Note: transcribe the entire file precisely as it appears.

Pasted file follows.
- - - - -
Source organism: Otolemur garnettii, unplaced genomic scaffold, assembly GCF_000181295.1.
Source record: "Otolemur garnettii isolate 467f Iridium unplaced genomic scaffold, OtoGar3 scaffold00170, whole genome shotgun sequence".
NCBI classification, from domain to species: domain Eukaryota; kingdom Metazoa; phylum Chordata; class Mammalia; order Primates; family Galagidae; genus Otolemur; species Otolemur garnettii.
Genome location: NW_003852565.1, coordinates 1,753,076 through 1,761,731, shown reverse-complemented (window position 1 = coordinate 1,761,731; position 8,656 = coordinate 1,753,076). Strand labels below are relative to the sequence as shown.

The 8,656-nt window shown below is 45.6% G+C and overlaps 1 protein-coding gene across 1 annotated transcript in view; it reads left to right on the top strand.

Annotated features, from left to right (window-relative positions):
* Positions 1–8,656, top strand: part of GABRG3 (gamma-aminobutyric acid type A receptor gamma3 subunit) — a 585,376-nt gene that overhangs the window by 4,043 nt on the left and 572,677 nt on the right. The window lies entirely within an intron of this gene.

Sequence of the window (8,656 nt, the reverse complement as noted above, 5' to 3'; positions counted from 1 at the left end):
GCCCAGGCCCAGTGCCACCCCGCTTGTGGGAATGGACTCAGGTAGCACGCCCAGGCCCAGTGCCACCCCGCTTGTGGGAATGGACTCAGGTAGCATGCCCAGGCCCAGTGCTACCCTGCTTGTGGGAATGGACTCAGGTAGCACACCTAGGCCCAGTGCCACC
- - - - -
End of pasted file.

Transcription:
Source organism: Otolemur garnettii, unplaced genomic scaffold, assembly GCF_000181295.1.
Source record: "Otolemur garnettii isolate 467f Iridium unplaced genomic scaffold, OtoGar3 scaffold00170, whole genome shotgun sequence".
NCBI classification, from domain to species: domain Eukaryota; kingdom Metazoa; phylum Chordata; class Mammalia; order Primates; family Galagidae; genus Otolemur; species Otolemur garnettii.
Genome location: NW_003852565.1, coordinates 1,753,076 through 1,761,731, shown reverse-complemented (window position 1 = coordinate 1,761,731; position 8,656 = coordinate 1,753,076). Strand labels below are relative to the sequence as shown.

The 8,656-nt window shown below is 45.6% G+C and overlaps 1 protein-coding gene across 1 annotated transcript in view; it reads left to right on the top strand.

Annotated features, from left to right (window-relative positions):
* Positions 1–8,656, top strand: part of GABRG3 (gamma-aminobutyric acid type A receptor gamma3 subunit) — a 585,376-nt gene that overhangs the window by 4,043 nt on the left and 572,677 nt on the right. The window lies entirely within an intron of this gene.

Sequence of the window (8,656 nt, the reverse complement as noted above, 5' to 3'; positions counted from 1 at the left end):
GCCCAGGCCCAGTGCCACCCCGCTTGTGGGAATGGACTCAGGTAGCACGCCCAGGCCCAGTGCCACCCCGCTTGTGGGAATGGACTCAGGTAGCATGCCCAGGCCCAGTGCTACCCTGCTTGTGGGAATGGACTCAGGTAGCACACCTAGGCCCAGTGCCACC